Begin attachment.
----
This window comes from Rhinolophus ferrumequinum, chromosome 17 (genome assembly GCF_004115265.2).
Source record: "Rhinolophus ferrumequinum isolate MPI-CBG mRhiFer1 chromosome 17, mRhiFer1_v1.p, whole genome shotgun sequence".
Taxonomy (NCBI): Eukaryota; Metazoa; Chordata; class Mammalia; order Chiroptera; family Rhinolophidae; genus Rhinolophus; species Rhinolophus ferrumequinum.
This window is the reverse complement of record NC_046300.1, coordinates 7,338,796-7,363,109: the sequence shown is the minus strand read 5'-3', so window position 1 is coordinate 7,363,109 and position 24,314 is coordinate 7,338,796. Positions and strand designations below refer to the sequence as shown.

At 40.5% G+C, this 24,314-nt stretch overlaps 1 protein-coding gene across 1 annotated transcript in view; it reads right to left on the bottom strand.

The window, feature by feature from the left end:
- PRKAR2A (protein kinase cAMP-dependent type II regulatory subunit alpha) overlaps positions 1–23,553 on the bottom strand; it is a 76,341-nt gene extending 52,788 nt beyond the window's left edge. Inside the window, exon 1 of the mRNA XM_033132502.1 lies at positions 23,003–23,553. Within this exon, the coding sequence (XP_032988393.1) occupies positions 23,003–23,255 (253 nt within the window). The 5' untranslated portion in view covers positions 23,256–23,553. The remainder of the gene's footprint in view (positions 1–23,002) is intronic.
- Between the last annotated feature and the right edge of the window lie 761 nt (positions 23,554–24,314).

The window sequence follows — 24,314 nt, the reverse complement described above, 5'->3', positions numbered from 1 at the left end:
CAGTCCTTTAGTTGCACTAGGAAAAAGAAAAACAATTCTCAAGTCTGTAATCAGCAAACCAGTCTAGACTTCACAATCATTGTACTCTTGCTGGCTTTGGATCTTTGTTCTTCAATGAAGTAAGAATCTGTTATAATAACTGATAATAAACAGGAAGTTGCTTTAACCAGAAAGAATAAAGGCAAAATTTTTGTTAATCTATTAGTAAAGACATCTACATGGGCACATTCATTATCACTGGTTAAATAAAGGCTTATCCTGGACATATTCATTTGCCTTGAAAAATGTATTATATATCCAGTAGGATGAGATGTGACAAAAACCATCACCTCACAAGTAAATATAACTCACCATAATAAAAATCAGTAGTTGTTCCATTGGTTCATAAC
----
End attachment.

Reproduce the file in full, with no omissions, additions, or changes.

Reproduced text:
This window comes from Rhinolophus ferrumequinum, chromosome 17 (genome assembly GCF_004115265.2).
Source record: "Rhinolophus ferrumequinum isolate MPI-CBG mRhiFer1 chromosome 17, mRhiFer1_v1.p, whole genome shotgun sequence".
Taxonomy (NCBI): Eukaryota; Metazoa; Chordata; class Mammalia; order Chiroptera; family Rhinolophidae; genus Rhinolophus; species Rhinolophus ferrumequinum.
This window is the reverse complement of record NC_046300.1, coordinates 7,338,796-7,363,109: the sequence shown is the minus strand read 5'-3', so window position 1 is coordinate 7,363,109 and position 24,314 is coordinate 7,338,796. Positions and strand designations below refer to the sequence as shown.

At 40.5% G+C, this 24,314-nt stretch overlaps 1 protein-coding gene across 1 annotated transcript in view; it reads right to left on the bottom strand.

The window, feature by feature from the left end:
- PRKAR2A (protein kinase cAMP-dependent type II regulatory subunit alpha) overlaps positions 1–23,553 on the bottom strand; it is a 76,341-nt gene extending 52,788 nt beyond the window's left edge. Inside the window, exon 1 of the mRNA XM_033132502.1 lies at positions 23,003–23,553. Within this exon, the coding sequence (XP_032988393.1) occupies positions 23,003–23,255 (253 nt within the window). The 5' untranslated portion in view covers positions 23,256–23,553. The remainder of the gene's footprint in view (positions 1–23,002) is intronic.
- Between the last annotated feature and the right edge of the window lie 761 nt (positions 23,554–24,314).

The window sequence follows — 24,314 nt, the reverse complement described above, 5'->3', positions numbered from 1 at the left end:
CAGTCCTTTAGTTGCACTAGGAAAAAGAAAAACAATTCTCAAGTCTGTAATCAGCAAACCAGTCTAGACTTCACAATCATTGTACTCTTGCTGGCTTTGGATCTTTGTTCTTCAATGAAGTAAGAATCTGTTATAATAACTGATAATAAACAGGAAGTTGCTTTAACCAGAAAGAATAAAGGCAAAATTTTTGTTAATCTATTAGTAAAGACATCTACATGGGCACATTCATTATCACTGGTTAAATAAAGGCTTATCCTGGACATATTCATTTGCCTTGAAAAATGTATTATATATCCAGTAGGATGAGATGTGACAAAAACCATCACCTCACAAGTAAATATAACTCACCATAATAAAAATCAGTAGTTGTTCCATTGGTTCATAAC